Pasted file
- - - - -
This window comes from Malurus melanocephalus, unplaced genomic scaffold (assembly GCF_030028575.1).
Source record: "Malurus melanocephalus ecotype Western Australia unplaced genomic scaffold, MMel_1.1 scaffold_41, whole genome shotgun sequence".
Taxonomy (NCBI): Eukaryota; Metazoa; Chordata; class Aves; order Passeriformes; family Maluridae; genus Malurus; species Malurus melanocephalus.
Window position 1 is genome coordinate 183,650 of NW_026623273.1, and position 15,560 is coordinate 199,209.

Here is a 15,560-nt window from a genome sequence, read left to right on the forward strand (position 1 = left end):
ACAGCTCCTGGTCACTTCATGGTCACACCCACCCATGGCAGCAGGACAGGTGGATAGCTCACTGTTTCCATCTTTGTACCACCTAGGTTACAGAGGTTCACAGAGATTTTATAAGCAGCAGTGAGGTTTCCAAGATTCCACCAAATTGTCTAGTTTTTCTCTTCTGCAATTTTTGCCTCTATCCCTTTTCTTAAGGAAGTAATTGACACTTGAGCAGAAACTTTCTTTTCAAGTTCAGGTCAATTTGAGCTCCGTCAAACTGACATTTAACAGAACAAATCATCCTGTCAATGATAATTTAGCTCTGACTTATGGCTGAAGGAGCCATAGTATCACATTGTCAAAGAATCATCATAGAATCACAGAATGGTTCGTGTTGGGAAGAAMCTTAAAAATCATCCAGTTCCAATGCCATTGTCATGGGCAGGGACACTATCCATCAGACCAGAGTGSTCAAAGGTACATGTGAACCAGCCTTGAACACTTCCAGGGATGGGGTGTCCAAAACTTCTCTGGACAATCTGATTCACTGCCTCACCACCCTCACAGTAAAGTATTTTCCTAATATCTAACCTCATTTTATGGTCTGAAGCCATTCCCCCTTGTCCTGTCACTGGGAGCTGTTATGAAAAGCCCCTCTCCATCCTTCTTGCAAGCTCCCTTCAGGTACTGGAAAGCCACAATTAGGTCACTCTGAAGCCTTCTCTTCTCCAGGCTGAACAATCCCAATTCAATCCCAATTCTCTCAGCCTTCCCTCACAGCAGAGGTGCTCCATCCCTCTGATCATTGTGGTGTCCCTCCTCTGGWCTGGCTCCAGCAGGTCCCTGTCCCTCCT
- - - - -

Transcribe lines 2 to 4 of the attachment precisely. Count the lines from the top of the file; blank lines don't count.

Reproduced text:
Source record: "Malurus melanocephalus ecotype Western Australia unplaced genomic scaffold, MMel_1.1 scaffold_41, whole genome shotgun sequence".
Taxonomy (NCBI): Eukaryota; Metazoa; Chordata; class Aves; order Passeriformes; family Maluridae; genus Malurus; species Malurus melanocephalus.
Window position 1 is genome coordinate 183,650 of NW_026623273.1, and position 15,560 is coordinate 199,209.